1. Classical Marxism’s theoretical (‘philosophical’) attitude towards religion combines three complementary elements, the germ of which can be already found in the young Marx’s Introduction to Hegel’s Philosophy of Law (1843-44):
· First a critique of religion, as a factor of alienation. The human being attributes to the divinity responsibility for a fate which owes nothing to the latter (‘Man makes religion, religion does not make man’); he/she compels him/herself to respect obligations and prohibitions which often hamper his/her full development; he/she submits voluntarily to religious authorities whose legitimacy is founded either on the fantasy of their privileged relationship to the divinity, or on their specialisation in the body of religious knowledge.
· Then a critique of religious social and political doctrines. Religions are ideological survivals of epochs long gone: religion is a ‘false consciousness of the world‘ — even more so as the world changes. Born in pre-capitalist societies, religions have been able to undergo — like the Protestant Reformation in the history of Christianity — renewals, which necessarily remain partial and limited so long as a religion venerates ‘holy scriptures’.
· But also an ‘understanding’ (in the Weberian sense) of the psychological role which religious belief can play for the wretched of the earth.
“Religious misery is, at one and the same time, the expression of real misery and a protest against real misery. Religion is the sigh of the oppressed creature, the heart of a heartless world, and the soul of soulless conditions. It is the opium of the people.”
From these three considerations emerges in the view of classical Marxism, one sole conclusion set forth by the young Marx:
“The overcoming (Aufhebung) of religion as the illusory happiness of the people is the demand for their real happiness. To call on them to give up their illusions about their condition is to call on them to give up a condition that requires illusions. The criticism of religion is, therefore, in embryo, the criticism of that vale of tears of which religion is the halo.”
2. Nevertheless, Classical Marxism did not pose the suppression of religion as a necessary precondition of social emancipation (the remarks of the young Marx could be read thus: in order to overcome illusions, it is necessary first to put an end to the ‘condition that requires illusions‘). In any case — as with the State, one might say — the point is not abolishing religion, but creating the conditions for its extinction. It is not a question of prohibiting ‘the opium of the people’, and still less of repressing its addicts. It is only about putting an end to the privileged relationships that those who trade in it maintain with the powers that be, in order to reduce its grip on minds.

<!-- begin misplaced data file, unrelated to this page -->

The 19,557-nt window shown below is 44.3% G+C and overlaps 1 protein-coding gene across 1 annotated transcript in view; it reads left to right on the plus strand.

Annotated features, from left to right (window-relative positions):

Three levels of attitude should be considered here:
· Classical Marxism, i.e. the Marxism of the Founders, did not require the inscription of atheism in the programme of social movements. On the contrary, in his critique of the Blanquist Ã©migrÃ©s from the Commune (1874), Engels mocked their pretensions to abolish religion by decree. His clear-sightedness has been completely confirmed by the experiences of the 20th Century, as when he asserted that ‘persecutions are the best means of promoting disliked convictions’ and that ‘the only service, which may still be rendered to God today, is that of declaring atheism an article of faith to be enforced’.
· Republican secularism, i.e. the separation of Church and state, is on the other hand a necessary and imprescriptible objective, which was already part of the programme of radical bourgeois democracy. But here also, it is important not to confuse separation with prohibition, even as far as education is concerned. In his critical commentaries on the Erfurt Programme of German Social Democracy (1891), Engels proposed the following formulation: ‘Complete separation of the Church from the state. All religious communities without exception are to be treated by the state as private associations. They are to be deprived of any support from public funds and of all influence on public schools.’ Then he added in brackets this comment: ‘They cannot be prohibited from forming their own schools out of their own funds and from teaching their own nonsense in them!’
· The workers’ party should at the same time fight ideologically the influence of religion. In the 1873 text, Engels celebrated the fact that the majority of German socialist worker militants had been won to atheism, and suggested the distribution of eighteenth century French materialist literature in order to convince the greatest number.
In his critique of the Gotha programme of the German workers’ party (1875), Marx explained that private freedom in matters of belief and religious practice should be defined only in terms of rejection of state interference. He stated the principle in this way: ‘Everyone should be able to attend his religious as well as his bodily needs without the police sticking their noses in’. He added however:
“But the Workers’ party ought, at any rate in this connection, to have expressed its awareness of the fact that bourgeois ‘freedom of